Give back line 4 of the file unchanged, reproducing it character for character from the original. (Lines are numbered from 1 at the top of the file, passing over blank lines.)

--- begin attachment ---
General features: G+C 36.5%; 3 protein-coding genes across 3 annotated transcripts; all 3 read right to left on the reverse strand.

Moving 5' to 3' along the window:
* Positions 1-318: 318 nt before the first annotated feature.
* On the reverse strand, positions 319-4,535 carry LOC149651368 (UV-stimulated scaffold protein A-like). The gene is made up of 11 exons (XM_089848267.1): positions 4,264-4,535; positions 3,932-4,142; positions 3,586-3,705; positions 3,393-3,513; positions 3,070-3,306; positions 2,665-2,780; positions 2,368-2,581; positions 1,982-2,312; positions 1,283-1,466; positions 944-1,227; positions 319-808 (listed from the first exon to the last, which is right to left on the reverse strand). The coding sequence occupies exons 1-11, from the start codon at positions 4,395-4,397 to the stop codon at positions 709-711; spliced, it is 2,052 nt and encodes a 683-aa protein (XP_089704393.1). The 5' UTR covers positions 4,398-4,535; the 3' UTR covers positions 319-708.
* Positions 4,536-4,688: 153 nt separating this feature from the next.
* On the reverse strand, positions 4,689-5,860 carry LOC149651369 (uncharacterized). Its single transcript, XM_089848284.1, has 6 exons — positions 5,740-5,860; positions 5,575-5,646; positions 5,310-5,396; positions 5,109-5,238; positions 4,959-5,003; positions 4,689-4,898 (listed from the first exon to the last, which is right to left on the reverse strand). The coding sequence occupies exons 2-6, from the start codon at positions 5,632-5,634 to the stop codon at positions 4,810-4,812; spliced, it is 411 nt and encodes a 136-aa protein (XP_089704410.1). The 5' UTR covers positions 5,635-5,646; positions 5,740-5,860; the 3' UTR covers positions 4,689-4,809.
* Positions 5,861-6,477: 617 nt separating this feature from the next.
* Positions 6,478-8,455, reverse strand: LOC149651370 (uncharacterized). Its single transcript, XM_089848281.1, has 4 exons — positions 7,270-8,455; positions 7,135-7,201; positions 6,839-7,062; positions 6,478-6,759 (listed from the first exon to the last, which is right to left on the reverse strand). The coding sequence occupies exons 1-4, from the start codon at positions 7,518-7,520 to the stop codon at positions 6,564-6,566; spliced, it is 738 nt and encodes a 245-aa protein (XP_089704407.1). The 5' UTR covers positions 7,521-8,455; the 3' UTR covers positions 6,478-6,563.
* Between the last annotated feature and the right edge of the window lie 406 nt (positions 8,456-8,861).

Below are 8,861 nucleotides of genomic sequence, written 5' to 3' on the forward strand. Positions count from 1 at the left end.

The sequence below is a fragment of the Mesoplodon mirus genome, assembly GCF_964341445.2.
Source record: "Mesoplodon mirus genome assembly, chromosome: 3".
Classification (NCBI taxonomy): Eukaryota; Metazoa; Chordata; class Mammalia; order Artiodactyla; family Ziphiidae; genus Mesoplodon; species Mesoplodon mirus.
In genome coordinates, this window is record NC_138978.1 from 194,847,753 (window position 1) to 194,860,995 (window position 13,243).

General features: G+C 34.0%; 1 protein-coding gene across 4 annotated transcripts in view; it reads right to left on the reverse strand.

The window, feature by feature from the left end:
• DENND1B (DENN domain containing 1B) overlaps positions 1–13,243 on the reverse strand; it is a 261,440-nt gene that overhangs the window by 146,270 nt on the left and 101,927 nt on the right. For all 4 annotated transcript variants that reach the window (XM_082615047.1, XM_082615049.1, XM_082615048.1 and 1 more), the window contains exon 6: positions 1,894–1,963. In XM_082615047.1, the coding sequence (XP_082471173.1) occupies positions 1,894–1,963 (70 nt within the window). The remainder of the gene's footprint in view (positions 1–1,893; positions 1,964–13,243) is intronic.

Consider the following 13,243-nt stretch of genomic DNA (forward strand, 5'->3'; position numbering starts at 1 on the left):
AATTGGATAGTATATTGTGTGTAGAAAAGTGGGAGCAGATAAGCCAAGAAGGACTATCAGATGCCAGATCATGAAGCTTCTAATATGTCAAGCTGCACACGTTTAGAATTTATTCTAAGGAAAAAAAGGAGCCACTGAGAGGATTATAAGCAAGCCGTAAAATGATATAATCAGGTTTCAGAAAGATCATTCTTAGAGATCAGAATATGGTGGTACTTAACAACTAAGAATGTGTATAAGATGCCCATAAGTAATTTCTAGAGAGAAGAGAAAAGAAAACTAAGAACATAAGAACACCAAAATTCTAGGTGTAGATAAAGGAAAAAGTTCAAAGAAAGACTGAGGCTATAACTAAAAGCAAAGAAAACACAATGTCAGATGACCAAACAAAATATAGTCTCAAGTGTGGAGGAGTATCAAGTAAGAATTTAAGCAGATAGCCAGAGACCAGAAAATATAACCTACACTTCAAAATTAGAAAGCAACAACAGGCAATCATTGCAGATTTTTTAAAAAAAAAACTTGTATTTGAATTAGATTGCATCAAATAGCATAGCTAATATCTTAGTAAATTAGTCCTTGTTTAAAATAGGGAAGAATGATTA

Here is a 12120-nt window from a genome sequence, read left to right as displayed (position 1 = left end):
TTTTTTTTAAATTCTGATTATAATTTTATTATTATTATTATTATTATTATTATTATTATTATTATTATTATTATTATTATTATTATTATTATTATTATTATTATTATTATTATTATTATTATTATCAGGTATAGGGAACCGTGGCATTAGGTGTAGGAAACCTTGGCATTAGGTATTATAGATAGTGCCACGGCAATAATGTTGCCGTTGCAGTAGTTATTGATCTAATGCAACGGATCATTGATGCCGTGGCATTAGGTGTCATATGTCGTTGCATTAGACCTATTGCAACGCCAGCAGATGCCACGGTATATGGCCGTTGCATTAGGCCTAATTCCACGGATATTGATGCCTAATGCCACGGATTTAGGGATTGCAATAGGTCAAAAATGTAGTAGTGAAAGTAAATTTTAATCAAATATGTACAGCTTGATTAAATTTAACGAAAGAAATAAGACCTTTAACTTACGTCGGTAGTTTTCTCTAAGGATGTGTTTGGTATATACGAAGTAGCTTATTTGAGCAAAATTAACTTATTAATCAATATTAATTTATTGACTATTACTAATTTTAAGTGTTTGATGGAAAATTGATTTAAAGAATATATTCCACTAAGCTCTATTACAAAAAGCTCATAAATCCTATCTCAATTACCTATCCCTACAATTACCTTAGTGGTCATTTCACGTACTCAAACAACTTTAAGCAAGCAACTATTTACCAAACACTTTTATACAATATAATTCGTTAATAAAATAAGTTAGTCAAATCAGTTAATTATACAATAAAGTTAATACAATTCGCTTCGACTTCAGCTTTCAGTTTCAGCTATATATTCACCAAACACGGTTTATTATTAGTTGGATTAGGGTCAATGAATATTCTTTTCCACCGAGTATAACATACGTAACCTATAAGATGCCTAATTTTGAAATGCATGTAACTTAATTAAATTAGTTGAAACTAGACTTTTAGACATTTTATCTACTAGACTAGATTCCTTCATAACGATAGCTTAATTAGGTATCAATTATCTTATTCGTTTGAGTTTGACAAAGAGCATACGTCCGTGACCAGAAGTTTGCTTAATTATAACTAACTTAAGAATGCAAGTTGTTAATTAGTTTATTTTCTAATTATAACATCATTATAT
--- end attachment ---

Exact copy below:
* On the reverse strand, positions 319-4,535 carry LOC149651368 (UV-stimulated scaffold protein A-like). The gene is made up of 11 exons (XM_089848267.1): positions 4,264-4,535; positions 3,932-4,142; positions 3,586-3,705; positions 3,393-3,513; positions 3,070-3,306; positions 2,665-2,780; positions 2,368-2,581; positions 1,982-2,312; positions 1,283-1,466; positions 944-1,227; positions 319-808 (listed from the first exon to the last, which is right to left on the reverse strand). The coding sequence occupies exons 1-11, from the start codon at positions 4,395-4,397 to the stop codon at positions 709-711; spliced, it is 2,052 nt and encodes a 683-aa protein (XP_089704393.1). The 5' UTR covers positions 4,398-4,535; the 3' UTR covers positions 319-708.